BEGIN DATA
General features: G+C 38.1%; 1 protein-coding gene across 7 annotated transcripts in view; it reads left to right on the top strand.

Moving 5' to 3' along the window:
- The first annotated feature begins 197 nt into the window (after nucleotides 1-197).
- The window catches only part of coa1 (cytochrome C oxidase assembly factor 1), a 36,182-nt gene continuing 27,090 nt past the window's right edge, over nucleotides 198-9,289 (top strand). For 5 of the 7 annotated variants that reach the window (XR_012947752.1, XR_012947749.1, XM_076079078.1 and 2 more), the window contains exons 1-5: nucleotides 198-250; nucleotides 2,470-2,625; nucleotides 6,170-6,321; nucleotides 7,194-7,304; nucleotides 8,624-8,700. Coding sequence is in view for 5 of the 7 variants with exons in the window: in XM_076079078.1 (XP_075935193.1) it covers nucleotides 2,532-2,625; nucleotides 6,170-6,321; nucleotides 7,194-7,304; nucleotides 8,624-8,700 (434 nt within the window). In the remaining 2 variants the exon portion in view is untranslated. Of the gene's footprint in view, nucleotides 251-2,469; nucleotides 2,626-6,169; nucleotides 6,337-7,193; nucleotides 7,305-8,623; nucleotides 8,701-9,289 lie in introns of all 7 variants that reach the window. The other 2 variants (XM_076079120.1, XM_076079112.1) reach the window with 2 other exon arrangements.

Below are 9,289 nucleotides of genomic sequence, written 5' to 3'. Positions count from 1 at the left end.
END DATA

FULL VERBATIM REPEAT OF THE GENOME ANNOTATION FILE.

General features: G+C 38.1%; 1 protein-coding gene across 7 annotated transcripts in view; it reads left to right on the top strand.

Moving 5' to 3' along the window:
- The first annotated feature begins 197 nt into the window (after nucleotides 1-197).
- The window catches only part of coa1 (cytochrome C oxidase assembly factor 1), a 36,182-nt gene continuing 27,090 nt past the window's right edge, over nucleotides 198-9,289 (top strand). For 5 of the 7 annotated variants that reach the window (XR_012947752.1, XR_012947749.1, XM_076079078.1 and 2 more), the window contains exons 1-5: nucleotides 198-250; nucleotides 2,470-2,625; nucleotides 6,170-6,321; nucleotides 7,194-7,304; nucleotides 8,624-8,700. Coding sequence is in view for 5 of the 7 variants with exons in the window: in XM_076079078.1 (XP_075935193.1) it covers nucleotides 2,532-2,625; nucleotides 6,170-6,321; nucleotides 7,194-7,304; nucleotides 8,624-8,700 (434 nt within the window). In the remaining 2 variants the exon portion in view is untranslated. Of the gene's footprint in view, nucleotides 251-2,469; nucleotides 2,626-6,169; nucleotides 6,337-7,193; nucleotides 7,305-8,623; nucleotides 8,701-9,289 lie in introns of all 7 variants that reach the window. The other 2 variants (XM_076079120.1, XM_076079112.1) reach the window with 2 other exon arrangements.

Below are 9,289 nucleotides of genomic sequence, written 5' to 3'. Positions count from 1 at the left end.